For example, outpatient care services could use the system to remotely monitor seniors in need instead of sending a caregiver out to them. After all, there’s a shortage of nursing staff. Robot nurses keep cropping up in official strategy papers as the ultimate solution. However, they are apparently more of a myth.

Robots in nursing are still the exception

Despite many prototypes, however, virtually no nursing home or hospital in Japan uses real robot technologies in nursing. That’s what German scientist Patrick Grüneberg from Kanazawa University found out when he interviewed numerous doctors and nursing staff. “When we asked about the current situation as regards nursing technology, they said it’s just not really an issue,” he tells Deutschlandfunk. Even though robots have not yet become established in nursing and in the smart home, that will change in the future.

There are numerous ways to make life and everyday activities easier in old age. To enable independent living at home, there are simple technologies to start with, such as sensor systems that detect movement and also issue an alert when nothing happens, e.g. an alarm is sent as soon as the refrigerator has not been opened for a day.

However, they can also be intelligent robotic systems, for example a robot based on artificial intelligence that accompanies a senior citizen through the day. In the future, this may be an interesting solution, especially for people with incipient dementia, to enable them to remain in their familiar living environment for as long as possible and with a high level of safety. However, systems that remind people with dementia of all the things they need to do, such as taking medication, etc., and that support them in structuring their day are also conceivable – a kind of digital everyday coach, so to speak.

But as Sabina Misoch, Professor and Head of the Institute for Ageing Research (IAF) in St. Gallen, points out, the acceptance of innovations depends not only on their functionalities, but also very greatly on the age of the target group. “Today’s elderly generation has grown up accustomed to analog devices and is less familiar with new technologies than, for example, the baby boomers. Interestingly enough, however, they’re still open to innovations if they can clearly see their benefits and if they enable them, for example, to live independently in their own four walls for longer. Many bite the bullet, even though they aren’t otherwise tech-savvy.”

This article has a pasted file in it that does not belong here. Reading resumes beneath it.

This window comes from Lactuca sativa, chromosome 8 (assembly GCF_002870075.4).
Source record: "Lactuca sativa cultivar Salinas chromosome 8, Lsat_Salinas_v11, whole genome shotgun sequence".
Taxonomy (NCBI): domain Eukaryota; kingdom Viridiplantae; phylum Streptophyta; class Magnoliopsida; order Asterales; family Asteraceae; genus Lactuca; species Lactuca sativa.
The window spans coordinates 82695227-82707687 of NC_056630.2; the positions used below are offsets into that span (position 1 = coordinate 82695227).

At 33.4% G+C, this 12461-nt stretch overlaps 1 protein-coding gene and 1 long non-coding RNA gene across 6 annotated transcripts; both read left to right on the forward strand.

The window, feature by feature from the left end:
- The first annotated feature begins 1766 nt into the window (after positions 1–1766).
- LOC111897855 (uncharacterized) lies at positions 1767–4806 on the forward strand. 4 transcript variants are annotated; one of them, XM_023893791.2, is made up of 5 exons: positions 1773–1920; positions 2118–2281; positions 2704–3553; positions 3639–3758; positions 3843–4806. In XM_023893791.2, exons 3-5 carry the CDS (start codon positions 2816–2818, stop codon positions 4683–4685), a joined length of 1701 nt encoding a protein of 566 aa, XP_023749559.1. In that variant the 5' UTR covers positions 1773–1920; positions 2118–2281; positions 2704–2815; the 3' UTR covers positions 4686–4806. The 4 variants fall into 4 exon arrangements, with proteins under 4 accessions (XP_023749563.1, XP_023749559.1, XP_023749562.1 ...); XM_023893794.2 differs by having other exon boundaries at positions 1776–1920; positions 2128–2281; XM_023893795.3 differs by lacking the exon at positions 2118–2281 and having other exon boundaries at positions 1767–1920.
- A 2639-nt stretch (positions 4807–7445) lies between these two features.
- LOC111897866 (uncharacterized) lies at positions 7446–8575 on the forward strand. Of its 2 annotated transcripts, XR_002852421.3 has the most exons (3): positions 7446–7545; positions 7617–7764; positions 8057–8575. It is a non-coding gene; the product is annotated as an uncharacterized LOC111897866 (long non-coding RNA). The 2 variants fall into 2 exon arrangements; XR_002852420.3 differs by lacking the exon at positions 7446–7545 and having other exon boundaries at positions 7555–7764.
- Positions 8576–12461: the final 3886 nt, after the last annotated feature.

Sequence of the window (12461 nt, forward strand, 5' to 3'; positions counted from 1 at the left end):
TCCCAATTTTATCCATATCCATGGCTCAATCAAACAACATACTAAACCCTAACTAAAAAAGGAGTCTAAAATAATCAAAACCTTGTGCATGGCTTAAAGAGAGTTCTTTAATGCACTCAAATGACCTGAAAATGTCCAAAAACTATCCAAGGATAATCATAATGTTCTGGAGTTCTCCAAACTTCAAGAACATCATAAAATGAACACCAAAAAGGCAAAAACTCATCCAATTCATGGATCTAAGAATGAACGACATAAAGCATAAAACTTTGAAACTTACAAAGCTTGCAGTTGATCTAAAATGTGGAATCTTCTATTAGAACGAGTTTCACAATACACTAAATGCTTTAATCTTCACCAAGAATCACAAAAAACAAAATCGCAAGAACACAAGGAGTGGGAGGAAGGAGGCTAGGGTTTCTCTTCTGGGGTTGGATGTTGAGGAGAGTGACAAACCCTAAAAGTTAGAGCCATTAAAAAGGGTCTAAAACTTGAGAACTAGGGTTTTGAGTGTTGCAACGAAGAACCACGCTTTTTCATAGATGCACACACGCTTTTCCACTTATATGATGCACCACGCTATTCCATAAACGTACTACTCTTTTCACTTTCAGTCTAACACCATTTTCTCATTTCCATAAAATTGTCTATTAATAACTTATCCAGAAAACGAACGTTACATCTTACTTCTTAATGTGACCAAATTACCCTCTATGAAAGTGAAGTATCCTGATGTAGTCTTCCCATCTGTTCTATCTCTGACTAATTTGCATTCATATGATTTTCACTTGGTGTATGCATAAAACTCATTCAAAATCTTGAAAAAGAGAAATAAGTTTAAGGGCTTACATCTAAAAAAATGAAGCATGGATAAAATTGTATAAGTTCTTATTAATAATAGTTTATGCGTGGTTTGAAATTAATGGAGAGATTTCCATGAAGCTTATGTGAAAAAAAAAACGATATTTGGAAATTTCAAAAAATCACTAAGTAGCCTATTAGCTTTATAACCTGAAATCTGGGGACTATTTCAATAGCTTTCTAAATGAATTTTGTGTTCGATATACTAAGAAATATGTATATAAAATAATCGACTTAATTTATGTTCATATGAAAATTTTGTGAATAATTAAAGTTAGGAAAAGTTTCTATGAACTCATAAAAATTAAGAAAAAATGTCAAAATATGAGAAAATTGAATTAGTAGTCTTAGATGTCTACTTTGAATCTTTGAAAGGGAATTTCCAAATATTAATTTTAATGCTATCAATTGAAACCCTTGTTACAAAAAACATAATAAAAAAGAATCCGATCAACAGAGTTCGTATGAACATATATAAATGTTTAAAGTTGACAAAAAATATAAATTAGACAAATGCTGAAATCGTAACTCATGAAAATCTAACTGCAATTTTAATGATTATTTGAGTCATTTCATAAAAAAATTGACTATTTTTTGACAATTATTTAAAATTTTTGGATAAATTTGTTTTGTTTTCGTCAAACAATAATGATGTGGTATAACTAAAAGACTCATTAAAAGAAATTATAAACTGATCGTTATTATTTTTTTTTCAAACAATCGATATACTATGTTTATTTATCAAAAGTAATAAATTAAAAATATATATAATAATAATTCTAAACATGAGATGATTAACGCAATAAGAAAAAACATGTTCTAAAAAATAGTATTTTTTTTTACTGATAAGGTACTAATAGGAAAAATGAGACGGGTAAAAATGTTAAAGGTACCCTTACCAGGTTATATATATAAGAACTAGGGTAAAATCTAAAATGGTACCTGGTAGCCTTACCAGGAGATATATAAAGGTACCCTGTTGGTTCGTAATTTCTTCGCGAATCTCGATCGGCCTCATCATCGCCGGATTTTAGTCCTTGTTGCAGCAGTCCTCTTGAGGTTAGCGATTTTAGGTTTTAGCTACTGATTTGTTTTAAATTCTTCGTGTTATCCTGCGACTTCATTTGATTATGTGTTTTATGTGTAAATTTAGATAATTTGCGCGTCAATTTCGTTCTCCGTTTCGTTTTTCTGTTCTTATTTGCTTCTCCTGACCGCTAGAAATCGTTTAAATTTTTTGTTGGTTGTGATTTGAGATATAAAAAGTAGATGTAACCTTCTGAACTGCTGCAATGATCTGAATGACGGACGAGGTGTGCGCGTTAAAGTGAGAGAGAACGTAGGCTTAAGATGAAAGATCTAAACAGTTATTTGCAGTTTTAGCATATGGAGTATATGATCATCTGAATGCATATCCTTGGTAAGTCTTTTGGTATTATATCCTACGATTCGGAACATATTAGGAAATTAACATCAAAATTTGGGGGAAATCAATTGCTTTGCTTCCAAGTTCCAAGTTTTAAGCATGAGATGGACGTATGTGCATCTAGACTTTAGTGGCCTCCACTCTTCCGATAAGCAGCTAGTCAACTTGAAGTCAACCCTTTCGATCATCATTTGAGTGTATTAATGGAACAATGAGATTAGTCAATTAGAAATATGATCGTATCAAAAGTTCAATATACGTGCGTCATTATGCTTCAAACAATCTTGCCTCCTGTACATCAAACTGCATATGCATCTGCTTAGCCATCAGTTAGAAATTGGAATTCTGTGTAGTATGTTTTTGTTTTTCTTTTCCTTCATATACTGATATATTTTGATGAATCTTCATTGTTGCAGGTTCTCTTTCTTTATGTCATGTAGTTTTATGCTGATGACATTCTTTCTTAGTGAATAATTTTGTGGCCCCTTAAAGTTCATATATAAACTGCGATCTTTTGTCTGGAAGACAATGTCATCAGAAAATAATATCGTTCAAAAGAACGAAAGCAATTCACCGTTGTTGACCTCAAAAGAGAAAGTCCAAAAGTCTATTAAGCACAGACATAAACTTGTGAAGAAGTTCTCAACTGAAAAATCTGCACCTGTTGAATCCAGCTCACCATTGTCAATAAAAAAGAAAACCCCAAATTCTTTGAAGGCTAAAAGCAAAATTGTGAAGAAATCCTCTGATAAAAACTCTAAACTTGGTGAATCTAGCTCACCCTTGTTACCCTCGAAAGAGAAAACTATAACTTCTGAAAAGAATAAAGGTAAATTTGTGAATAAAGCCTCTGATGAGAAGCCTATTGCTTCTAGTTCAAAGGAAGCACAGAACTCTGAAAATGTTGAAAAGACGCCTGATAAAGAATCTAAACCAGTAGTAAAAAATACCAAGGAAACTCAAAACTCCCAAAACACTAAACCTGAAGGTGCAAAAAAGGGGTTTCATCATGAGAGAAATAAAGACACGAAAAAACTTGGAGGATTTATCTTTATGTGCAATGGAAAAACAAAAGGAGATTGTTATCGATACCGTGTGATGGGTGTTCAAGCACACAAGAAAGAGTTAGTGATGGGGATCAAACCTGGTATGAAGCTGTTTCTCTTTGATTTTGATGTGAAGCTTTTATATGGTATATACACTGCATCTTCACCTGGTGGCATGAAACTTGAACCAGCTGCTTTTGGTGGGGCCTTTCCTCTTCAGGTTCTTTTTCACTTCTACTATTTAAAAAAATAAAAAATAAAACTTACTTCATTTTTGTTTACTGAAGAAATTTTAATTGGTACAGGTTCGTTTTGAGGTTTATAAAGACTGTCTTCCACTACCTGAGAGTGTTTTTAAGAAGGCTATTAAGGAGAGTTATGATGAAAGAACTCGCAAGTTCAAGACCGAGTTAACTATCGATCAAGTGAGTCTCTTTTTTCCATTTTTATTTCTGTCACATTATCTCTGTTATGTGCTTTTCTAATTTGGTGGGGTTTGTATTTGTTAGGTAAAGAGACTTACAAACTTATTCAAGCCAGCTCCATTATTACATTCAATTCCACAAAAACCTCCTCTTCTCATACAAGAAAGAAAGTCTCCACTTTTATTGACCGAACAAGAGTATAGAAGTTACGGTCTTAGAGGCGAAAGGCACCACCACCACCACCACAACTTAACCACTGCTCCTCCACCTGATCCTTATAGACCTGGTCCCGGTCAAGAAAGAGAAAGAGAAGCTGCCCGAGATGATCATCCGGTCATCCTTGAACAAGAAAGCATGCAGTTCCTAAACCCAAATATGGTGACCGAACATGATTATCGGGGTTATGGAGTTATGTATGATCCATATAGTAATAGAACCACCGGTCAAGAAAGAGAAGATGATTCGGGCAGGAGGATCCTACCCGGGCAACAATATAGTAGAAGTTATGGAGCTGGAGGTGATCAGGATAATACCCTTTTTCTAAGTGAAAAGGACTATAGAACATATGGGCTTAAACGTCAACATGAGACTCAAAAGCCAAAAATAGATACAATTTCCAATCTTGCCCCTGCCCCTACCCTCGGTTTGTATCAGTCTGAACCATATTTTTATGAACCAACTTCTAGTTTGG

The scientist feels sure that robotic solutions will become increasingly common. “In 10 to 20 years, we’ll have intelligent robots at home that will support us in doing the things we either can no longer manage so well due to age or we don’t want to take on ourselves for reasons of comfort.{…} In Japan, there are already communication robots for young people. When they get home, the robot greets them and asks what their day at work was like. It suggests recipes for dinner and reads out the top movies on TV. The robot performs a communicative function a human would otherwise do.”

Growth forecasts

There is an increasingly growing demand in the Japanese market for safe home environments, especially in terms of security functions and discreet monitoring for the elderly, as reported by the Internet portal yahoo!finance. If this trend continues, experts anticipate that the smart home market in Japan will exceed the 13 billion US dollar mark by 2027. In Germany, revenue from smart home hardware is expected to grow from around €7.8 billion this year to €10.6 billion by 2027 – or at an annual rate of 6.4 percent. The Hamburg-based data portal Statista recently published the figures as part of its Technology Market Outlook.

By comparison, the largest smart home market in 2020 was the U.S. with revenue of $23.3 billion, according to data from Statista; that figure is expected to grow to $51.2 billion by 2026. The European market was worth $20.1 billion in 2020 and will surpass the U.S. by 2026, when its revenue is expected to climb to $53.9 billion. China, with $15.0 billion in revenue in 2020, is expected to reach $45.3 billion in 2026.